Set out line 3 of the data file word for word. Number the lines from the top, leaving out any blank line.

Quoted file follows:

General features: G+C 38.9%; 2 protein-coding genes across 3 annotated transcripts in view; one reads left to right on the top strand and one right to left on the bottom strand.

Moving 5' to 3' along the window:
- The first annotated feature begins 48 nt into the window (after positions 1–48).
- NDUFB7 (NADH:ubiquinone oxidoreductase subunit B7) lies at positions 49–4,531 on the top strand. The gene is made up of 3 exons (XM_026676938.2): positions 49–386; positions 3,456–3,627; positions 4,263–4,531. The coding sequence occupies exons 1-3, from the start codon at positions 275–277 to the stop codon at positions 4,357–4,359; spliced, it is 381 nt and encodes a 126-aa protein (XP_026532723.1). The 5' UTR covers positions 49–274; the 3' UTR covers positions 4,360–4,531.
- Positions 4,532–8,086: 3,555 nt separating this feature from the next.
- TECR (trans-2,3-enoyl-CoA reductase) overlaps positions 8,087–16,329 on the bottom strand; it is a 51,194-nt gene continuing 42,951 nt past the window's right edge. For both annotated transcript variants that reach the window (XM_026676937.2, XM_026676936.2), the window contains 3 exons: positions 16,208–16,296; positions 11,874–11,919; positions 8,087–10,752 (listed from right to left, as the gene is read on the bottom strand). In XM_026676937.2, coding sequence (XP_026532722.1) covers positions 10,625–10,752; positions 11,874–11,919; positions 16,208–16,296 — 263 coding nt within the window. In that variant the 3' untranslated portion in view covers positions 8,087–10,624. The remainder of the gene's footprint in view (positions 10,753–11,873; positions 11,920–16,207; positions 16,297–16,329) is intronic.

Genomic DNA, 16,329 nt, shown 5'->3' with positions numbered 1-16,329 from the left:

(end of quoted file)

- The first annotated feature begins 48 nt into the window (after positions 1–48).